School Days February 2012

Uploaded by usedgov on 13.03.2012

It's School Days, the monthly video journal of the US Department of Education. In our
February 2012 edition, President Obama gives 11 states new flexibility from some of the
most burdensome parts of No Child Left Behind so those states can pursue education reforms;
Secretary of Education Arne Duncan visits the Green Schools National Conference; the
Obama Administration proposes a new $5 billion program that will work with teachers, their
unions, and colleges of education to help transform the teaching profession; and much
In our top story, the President announced new flexibility from the burdensome mandates
of the No Child Left Behind Act, or NCLB. President: If you're willing to set higher,
more honest standards than the ones that were set by No Child Left Behind, then we're going
to give you the flexibility to meet those standards.
In exchange for flexibility, 11 states have agreed to raise standards, improve accountability,
and undertake essential reforms to improve teacher effectiveness.
States named in the first round of NCLB waivers are Colorado, Florida, Georgia, Indiana, Kentucky,
Massachusetts, Minnesota, New Jersey, New Mexico, Oklahoma, and Tennessee. Another 26
states and the District of Columbia have submitted formal requests for relief from No Child Left
The Obama Administration released its budget request for Fiscal Year 2013, with proposed
new education investments to help all Americans gain the skills and knowledge they need to
help rebuild the nation's economy. The 69.8 billion-dollar request - an increase of two-and-a-half
percent over this year's budget - includes a 14 billion dollar, one-time strategic investment
in key reforms. Those reforms include aligning education programs with workforce demands,
raising the teaching profession, and increasing college affordability and quality.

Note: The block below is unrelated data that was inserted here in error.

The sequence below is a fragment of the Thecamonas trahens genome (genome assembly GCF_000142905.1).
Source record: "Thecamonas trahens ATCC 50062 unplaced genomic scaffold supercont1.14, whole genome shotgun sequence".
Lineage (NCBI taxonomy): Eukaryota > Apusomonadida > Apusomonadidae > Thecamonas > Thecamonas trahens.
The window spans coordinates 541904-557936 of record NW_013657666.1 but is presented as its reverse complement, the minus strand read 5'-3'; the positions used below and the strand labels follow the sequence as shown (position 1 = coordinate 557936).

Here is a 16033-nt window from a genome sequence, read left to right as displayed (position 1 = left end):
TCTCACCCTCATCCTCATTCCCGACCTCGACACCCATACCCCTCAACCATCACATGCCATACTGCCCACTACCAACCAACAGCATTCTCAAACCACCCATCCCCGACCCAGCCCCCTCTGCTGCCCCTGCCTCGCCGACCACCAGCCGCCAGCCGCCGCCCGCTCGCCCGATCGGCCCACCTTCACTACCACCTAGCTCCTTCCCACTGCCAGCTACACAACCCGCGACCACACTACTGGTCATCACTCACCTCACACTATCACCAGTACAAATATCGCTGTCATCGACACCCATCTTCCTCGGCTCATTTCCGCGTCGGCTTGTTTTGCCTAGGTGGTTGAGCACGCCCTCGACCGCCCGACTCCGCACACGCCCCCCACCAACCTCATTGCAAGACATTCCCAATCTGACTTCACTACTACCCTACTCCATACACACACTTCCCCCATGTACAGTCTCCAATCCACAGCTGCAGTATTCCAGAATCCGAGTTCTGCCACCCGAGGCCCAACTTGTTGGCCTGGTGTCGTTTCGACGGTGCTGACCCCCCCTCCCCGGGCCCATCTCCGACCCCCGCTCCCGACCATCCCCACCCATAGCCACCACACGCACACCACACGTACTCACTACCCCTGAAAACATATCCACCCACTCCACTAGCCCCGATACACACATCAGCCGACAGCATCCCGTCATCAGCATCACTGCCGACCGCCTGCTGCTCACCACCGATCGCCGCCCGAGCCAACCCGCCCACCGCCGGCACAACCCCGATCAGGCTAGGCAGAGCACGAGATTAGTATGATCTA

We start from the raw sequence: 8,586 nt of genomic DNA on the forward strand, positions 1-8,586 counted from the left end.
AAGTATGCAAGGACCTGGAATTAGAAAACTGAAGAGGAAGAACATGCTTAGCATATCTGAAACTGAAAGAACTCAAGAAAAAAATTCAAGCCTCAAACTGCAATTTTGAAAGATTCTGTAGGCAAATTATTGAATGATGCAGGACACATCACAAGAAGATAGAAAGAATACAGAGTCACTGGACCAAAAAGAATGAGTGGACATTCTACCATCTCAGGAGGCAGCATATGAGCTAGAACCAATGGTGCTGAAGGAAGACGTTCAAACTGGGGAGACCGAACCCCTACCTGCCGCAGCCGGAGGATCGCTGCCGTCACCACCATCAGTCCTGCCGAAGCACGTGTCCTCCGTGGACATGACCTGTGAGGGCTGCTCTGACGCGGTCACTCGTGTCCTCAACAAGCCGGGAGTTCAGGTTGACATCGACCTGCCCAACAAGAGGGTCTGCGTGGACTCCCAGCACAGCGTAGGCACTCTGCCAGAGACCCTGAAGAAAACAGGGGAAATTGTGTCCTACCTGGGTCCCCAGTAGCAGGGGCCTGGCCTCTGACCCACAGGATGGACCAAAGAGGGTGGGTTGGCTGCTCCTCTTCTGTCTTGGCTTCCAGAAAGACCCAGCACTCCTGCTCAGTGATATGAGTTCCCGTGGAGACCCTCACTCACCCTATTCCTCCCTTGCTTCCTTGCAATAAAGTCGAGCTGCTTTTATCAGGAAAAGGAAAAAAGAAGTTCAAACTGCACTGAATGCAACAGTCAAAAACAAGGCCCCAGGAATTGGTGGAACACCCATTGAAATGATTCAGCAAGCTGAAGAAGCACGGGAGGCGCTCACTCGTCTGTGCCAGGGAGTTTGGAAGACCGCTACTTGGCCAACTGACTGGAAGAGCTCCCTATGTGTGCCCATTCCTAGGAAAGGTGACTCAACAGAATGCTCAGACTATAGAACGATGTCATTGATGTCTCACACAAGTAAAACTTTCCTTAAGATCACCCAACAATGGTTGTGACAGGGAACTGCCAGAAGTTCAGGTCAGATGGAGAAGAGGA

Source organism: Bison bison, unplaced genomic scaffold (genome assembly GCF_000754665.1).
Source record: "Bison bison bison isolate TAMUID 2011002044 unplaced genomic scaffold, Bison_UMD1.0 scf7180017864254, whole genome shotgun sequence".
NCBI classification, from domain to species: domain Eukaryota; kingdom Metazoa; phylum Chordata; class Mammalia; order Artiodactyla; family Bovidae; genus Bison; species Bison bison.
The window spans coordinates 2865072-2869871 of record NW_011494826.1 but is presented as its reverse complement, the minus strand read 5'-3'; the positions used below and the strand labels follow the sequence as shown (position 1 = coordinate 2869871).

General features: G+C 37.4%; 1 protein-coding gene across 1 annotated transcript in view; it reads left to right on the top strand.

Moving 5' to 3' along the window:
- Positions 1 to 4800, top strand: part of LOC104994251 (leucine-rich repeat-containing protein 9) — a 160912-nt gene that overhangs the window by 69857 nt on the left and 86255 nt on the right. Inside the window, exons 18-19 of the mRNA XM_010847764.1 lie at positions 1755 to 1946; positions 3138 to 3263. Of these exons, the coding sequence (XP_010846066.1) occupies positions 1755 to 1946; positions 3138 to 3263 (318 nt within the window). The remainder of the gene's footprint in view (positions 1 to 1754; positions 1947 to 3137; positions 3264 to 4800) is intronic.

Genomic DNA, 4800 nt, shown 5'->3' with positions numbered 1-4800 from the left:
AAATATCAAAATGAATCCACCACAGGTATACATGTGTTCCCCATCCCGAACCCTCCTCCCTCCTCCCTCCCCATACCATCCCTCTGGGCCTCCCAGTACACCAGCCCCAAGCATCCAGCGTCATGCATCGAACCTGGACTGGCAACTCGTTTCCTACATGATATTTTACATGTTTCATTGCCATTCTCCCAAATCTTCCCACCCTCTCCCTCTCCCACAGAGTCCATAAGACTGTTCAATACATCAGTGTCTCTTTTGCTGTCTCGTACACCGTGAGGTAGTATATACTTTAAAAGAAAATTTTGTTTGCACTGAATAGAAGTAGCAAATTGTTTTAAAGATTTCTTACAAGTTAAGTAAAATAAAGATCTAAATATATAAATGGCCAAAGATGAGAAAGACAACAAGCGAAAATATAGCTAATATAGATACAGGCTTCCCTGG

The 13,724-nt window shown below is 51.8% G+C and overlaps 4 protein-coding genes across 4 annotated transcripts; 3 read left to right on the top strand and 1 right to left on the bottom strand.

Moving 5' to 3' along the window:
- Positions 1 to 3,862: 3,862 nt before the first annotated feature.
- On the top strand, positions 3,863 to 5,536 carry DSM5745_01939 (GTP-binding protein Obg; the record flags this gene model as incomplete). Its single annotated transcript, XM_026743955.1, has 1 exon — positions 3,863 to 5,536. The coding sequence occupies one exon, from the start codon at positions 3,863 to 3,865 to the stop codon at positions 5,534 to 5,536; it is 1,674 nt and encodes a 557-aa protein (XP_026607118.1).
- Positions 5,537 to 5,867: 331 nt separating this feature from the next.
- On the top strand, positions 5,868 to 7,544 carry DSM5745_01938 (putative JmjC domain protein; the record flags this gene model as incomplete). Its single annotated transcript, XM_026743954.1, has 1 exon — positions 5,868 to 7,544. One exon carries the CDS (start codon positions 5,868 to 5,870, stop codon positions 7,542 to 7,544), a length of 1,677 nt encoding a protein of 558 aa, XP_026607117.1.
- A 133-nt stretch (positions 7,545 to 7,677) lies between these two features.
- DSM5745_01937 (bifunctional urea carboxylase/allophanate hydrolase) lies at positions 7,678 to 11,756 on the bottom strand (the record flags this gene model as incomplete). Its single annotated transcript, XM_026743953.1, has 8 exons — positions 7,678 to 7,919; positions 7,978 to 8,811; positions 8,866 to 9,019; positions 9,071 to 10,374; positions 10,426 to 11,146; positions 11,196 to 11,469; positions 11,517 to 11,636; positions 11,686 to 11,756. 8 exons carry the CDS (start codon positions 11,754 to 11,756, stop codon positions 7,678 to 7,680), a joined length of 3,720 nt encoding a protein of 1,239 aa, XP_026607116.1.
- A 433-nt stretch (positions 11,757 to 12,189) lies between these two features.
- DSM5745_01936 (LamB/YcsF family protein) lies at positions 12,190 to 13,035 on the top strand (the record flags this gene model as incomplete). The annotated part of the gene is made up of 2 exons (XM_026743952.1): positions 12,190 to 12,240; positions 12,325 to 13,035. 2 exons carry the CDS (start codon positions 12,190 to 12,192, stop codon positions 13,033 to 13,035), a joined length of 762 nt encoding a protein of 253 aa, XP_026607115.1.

The proposed budget for 2013 features a new competitive grant program that aims to transform
the entire field of teaching Secretary Duncan: Our goal is to work with
teachers in rebuilding the teaching profession to elevate the teacher voice in shaping federal,
state and local education policy. - from training and tenure, to compensation
and career opportunities. Arne held a town meeting with teachers to announce the RESPECT
project - a national conversation led by the Education Department's Teaching Ambassador
Fellows in order to inform the Administration's proposal for improving the teaching profession.
Secretary Duncan: Our larger goal is to make teaching not only America's most important
profession, but America's most respected profession. That's a lofty goal, but we are deadly serious
about it. Arne went to Denver, Colorado, to attend the
Green Schools National Conference. In his keynote remarks to nearly 1,500 educators,
he talked about the growing importance of green schools, environmental literacy, and
educating children about environmental stewardship and sustainability. He called the conference
a "coming of age moment" for the green schools movement.
Secretary Duncan: I want to state unequivocally that the green school movement is not a zero-sum
game. It is really a win-win game. While in Denver, Arne visited a local school
to conduct a town hall meeting with educators, parents, elected officials, business and community
leaders, and students, and to talk about Colorado's recent school-reform successes. Joining Arne